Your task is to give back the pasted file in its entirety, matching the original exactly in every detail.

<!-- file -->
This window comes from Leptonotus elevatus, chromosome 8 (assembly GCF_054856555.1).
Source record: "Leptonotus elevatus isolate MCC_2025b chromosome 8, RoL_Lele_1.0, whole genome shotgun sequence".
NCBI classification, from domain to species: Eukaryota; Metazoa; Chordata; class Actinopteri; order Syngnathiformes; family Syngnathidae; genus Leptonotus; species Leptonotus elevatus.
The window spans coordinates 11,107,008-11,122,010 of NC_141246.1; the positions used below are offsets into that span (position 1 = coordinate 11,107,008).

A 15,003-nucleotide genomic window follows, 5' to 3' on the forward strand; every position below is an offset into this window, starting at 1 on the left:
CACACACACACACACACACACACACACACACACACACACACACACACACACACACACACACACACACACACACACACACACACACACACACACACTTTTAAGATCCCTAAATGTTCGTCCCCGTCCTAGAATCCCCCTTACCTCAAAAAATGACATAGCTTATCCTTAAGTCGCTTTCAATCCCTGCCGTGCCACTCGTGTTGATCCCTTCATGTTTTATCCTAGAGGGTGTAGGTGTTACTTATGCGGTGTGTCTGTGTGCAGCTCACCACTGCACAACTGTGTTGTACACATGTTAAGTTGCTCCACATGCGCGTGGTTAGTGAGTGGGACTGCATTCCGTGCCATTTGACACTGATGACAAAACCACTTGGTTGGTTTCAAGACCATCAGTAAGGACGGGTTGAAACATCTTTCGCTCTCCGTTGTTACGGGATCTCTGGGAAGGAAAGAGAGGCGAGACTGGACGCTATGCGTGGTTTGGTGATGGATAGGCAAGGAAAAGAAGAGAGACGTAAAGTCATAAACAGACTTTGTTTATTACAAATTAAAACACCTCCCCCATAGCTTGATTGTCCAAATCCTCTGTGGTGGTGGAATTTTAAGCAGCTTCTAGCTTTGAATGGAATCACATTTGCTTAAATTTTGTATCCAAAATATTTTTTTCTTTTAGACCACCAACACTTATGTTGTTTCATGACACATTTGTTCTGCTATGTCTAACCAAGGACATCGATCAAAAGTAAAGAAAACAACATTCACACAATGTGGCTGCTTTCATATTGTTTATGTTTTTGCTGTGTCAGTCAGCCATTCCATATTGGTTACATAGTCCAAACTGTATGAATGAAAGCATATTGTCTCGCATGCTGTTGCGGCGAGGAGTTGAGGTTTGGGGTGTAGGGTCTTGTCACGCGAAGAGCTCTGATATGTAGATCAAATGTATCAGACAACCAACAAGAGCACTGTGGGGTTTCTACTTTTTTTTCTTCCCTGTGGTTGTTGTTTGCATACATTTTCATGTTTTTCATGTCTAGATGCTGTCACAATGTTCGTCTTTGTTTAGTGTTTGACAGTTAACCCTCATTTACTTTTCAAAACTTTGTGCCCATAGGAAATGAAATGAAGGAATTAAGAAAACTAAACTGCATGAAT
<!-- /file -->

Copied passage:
This window comes from Leptonotus elevatus, chromosome 8 (assembly GCF_054856555.1).
Source record: "Leptonotus elevatus isolate MCC_2025b chromosome 8, RoL_Lele_1.0, whole genome shotgun sequence".
NCBI classification, from domain to species: Eukaryota; Metazoa; Chordata; class Actinopteri; order Syngnathiformes; family Syngnathidae; genus Leptonotus; species Leptonotus elevatus.
The window spans coordinates 11,107,008-11,122,010 of NC_141246.1; the positions used below are offsets into that span (position 1 = coordinate 11,107,008).

A 15,003-nucleotide genomic window follows, 5' to 3' on the forward strand; every position below is an offset into this window, starting at 1 on the left:
CACACACACACACACACACACACACACACACACACACACACACACACACACACACACACACACACACACACACACACACACACACACACACACACTTTTAAGATCCCTAAATGTTCGTCCCCGTCCTAGAATCCCCCTTACCTCAAAAAATGACATAGCTTATCCTTAAGTCGCTTTCAATCCCTGCCGTGCCACTCGTGTTGATCCCTTCATGTTTTATCCTAGAGGGTGTAGGTGTTACTTATGCGGTGTGTCTGTGTGCAGCTCACCACTGCACAACTGTGTTGTACACATGTTAAGTTGCTCCACATGCGCGTGGTTAGTGAGTGGGACTGCATTCCGTGCCATTTGACACTGATGACAAAACCACTTGGTTGGTTTCAAGACCATCAGTAAGGACGGGTTGAAACATCTTTCGCTCTCCGTTGTTACGGGATCTCTGGGAAGGAAAGAGAGGCGAGACTGGACGCTATGCGTGGTTTGGTGATGGATAGGCAAGGAAAAGAAGAGAGACGTAAAGTCATAAACAGACTTTGTTTATTACAAATTAAAACACCTCCCCCATAGCTTGATTGTCCAAATCCTCTGTGGTGGTGGAATTTTAAGCAGCTTCTAGCTTTGAATGGAATCACATTTGCTTAAATTTTGTATCCAAAATATTTTTTTCTTTTAGACCACCAACACTTATGTTGTTTCATGACACATTTGTTCTGCTATGTCTAACCAAGGACATCGATCAAAAGTAAAGAAAACAACATTCACACAATGTGGCTGCTTTCATATTGTTTATGTTTTTGCTGTGTCAGTCAGCCATTCCATATTGGTTACATAGTCCAAACTGTATGAATGAAAGCATATTGTCTCGCATGCTGTTGCGGCGAGGAGTTGAGGTTTGGGGTGTAGGGTCTTGTCACGCGAAGAGCTCTGATATGTAGATCAAATGTATCAGACAACCAACAAGAGCACTGTGGGGTTTCTACTTTTTTTTCTTCCCTGTGGTTGTTGTTTGCATACATTTTCATGTTTTTCATGTCTAGATGCTGTCACAATGTTCGTCTTTGTTTAGTGTTTGACAGTTAACCCTCATTTACTTTTCAAAACTTTGTGCCCATAGGAAATGAAATGAAGGAATTAAGAAAACTAAACTGCATGAAT